Hester Vaizey, University of Cambridge, author of "Born in the GDR: Living in the Shadow of the Wall" | Times Higher Education

“An intriguing, interdisciplinary study of the particular contours and content of a discrete, less known segment of the Iron Curtain. . . . A number of scholarly audiences will find reading Komska’s The Icon Curtain to be worthwhile and rewarding. Among others, this book is recommended to historians of postwar Czechoslovakia and Germany who focus on Sudeten Germans or Central European borderlands; experts in the construction and character of borders during the Cold War and in other contexts; researchers interested in methods for the study of narrative, memory, and material culture; and analysts seeking to understand ways in which people cope with the trauma of forced migration. Theoretically informed students and practitioners of heritage tourism will also find much of interest in this enriching, provocative study of culture and the local construction of the Iron Curtain.”

Cathleen M. Giustino, Auburn University | H-Diplo

“Komska is a gifted writer. Her book’s title—The Icon Curtain—announces a work that looks at the destruction, preservation, and production of symbolic and religious artifacts that both traverse and solidify the ideological barrier. Through a series of different frames—iconic religious figures and images of expellees, border travelogues, photography of rubble—Komska unravels a cultural genealogy of the Iron Curtain beyond its military, political, social, and economic functions, closing the gap between fields of visual, literary, and religious studies. She examines borders as sites of creative cultural production, and also how these productions shape the peripheries into centers. The Icon Curtain will contribute greatly to border studies and Cold War studies, particularly from the cultural studies angle.”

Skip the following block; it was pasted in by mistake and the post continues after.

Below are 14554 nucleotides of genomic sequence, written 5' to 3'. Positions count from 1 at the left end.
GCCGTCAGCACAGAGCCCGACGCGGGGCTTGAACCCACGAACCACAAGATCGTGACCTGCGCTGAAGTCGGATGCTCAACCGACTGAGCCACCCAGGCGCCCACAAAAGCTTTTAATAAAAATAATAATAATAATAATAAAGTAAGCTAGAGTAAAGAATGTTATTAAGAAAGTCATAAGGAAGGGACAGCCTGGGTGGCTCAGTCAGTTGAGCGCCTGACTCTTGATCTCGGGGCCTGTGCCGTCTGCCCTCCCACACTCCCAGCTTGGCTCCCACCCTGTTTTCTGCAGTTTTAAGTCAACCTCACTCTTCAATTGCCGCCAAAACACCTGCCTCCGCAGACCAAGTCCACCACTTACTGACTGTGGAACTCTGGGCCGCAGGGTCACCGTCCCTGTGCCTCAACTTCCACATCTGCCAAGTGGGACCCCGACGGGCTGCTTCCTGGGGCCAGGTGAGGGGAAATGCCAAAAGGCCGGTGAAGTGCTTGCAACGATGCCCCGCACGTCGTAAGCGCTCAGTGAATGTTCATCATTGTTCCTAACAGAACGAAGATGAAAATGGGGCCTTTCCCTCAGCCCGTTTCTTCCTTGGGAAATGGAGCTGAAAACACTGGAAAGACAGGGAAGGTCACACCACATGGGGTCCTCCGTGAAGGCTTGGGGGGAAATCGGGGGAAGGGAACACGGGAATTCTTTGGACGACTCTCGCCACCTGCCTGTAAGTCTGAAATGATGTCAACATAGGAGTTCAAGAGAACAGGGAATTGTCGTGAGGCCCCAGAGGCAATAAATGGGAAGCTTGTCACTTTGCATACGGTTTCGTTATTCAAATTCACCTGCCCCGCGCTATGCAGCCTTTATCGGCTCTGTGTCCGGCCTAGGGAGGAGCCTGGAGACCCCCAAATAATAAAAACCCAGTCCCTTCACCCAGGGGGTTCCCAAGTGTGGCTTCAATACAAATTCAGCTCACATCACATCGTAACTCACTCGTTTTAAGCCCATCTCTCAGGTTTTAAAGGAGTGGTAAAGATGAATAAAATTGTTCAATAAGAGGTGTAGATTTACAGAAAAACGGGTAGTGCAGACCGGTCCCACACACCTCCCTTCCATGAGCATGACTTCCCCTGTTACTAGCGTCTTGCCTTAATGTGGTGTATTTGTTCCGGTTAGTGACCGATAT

Anna Grichting Solder, Qatar University | coauthor of "Stitching the Buffer Zone"